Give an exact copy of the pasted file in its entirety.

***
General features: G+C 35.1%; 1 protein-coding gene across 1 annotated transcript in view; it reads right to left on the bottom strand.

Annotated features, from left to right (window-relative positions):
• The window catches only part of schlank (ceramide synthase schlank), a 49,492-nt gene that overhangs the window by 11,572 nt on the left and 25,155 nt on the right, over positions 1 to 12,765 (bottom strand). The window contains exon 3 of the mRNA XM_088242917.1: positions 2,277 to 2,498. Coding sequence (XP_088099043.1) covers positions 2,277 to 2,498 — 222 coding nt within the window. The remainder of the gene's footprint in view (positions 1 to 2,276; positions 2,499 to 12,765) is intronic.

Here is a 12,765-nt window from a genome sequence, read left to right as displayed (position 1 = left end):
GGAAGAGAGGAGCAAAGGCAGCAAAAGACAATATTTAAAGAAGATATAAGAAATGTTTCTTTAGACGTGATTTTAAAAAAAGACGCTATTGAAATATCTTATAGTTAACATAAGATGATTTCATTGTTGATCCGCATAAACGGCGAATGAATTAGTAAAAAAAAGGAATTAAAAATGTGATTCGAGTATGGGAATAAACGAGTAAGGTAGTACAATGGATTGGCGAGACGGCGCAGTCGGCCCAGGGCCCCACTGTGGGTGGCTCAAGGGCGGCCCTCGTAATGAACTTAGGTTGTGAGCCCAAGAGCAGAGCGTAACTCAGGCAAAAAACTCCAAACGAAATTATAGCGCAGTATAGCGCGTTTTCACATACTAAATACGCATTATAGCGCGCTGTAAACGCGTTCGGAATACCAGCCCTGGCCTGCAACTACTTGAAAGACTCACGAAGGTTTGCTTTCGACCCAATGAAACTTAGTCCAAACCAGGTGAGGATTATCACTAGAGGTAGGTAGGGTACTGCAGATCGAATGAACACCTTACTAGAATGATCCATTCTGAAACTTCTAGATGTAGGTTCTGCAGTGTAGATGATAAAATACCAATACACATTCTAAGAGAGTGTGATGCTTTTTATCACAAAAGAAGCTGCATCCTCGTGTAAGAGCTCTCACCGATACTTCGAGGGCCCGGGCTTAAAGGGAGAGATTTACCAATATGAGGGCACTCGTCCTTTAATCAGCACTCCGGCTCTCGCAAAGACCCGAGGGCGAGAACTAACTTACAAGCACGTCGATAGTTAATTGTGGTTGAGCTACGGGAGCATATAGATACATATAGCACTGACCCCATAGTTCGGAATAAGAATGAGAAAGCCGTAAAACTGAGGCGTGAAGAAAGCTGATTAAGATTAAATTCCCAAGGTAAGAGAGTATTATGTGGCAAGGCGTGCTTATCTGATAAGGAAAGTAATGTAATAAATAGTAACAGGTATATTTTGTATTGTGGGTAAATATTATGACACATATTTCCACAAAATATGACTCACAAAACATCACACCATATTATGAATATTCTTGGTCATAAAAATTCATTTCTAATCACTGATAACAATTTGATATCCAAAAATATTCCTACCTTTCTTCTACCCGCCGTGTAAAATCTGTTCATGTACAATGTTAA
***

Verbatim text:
General features: G+C 35.1%; 1 protein-coding gene across 1 annotated transcript in view; it reads right to left on the bottom strand.

Annotated features, from left to right (window-relative positions):
• The window catches only part of schlank (ceramide synthase schlank), a 49,492-nt gene that overhangs the window by 11,572 nt on the left and 25,155 nt on the right, over positions 1 to 12,765 (bottom strand). The window contains exon 3 of the mRNA XM_088242917.1: positions 2,277 to 2,498. Coding sequence (XP_088099043.1) covers positions 2,277 to 2,498 — 222 coding nt within the window. The remainder of the gene's footprint in view (positions 1 to 2,276; positions 2,499 to 12,765) is intronic.

Here is a 12,765-nt window from a genome sequence, read left to right as displayed (position 1 = left end):
GGAAGAGAGGAGCAAAGGCAGCAAAAGACAATATTTAAAGAAGATATAAGAAATGTTTCTTTAGACGTGATTTTAAAAAAAGACGCTATTGAAATATCTTATAGTTAACATAAGATGATTTCATTGTTGATCCGCATAAACGGCGAATGAATTAGTAAAAAAAAGGAATTAAAAATGTGATTCGAGTATGGGAATAAACGAGTAAGGTAGTACAATGGATTGGCGAGACGGCGCAGTCGGCCCAGGGCCCCACTGTGGGTGGCTCAAGGGCGGCCCTCGTAATGAACTTAGGTTGTGAGCCCAAGAGCAGAGCGTAACTCAGGCAAAAAACTCCAAACGAAATTATAGCGCAGTATAGCGCGTTTTCACATACTAAATACGCATTATAGCGCGCTGTAAACGCGTTCGGAATACCAGCCCTGGCCTGCAACTACTTGAAAGACTCACGAAGGTTTGCTTTCGACCCAATGAAACTTAGTCCAAACCAGGTGAGGATTATCACTAGAGGTAGGTAGGGTACTGCAGATCGAATGAACACCTTACTAGAATGATCCATTCTGAAACTTCTAGATGTAGGTTCTGCAGTGTAGATGATAAAATACCAATACACATTCTAAGAGAGTGTGATGCTTTTTATCACAAAAGAAGCTGCATCCTCGTGTAAGAGCTCTCACCGATACTTCGAGGGCCCGGGCTTAAAGGGAGAGATTTACCAATATGAGGGCACTCGTCCTTTAATCAGCACTCCGGCTCTCGCAAAGACCCGAGGGCGAGAACTAACTTACAAGCACGTCGATAGTTAATTGTGGTTGAGCTACGGGAGCATATAGATACATATAGCACTGACCCCATAGTTCGGAATAAGAATGAGAAAGCCGTAAAACTGAGGCGTGAAGAAAGCTGATTAAGATTAAATTCCCAAGGTAAGAGAGTATTATGTGGCAAGGCGTGCTTATCTGATAAGGAAAGTAATGTAATAAATAGTAACAGGTATATTTTGTATTGTGGGTAAATATTATGACACATATTTCCACAAAATATGACTCACAAAACATCACACCATATTATGAATATTCTTGGTCATAAAAATTCATTTCTAATCACTGATAACAATTTGATATCCAAAAATATTCCTACCTTTCTTCTACCCGCCGTGTAAAATCTGTTCATGTACAATGTTAA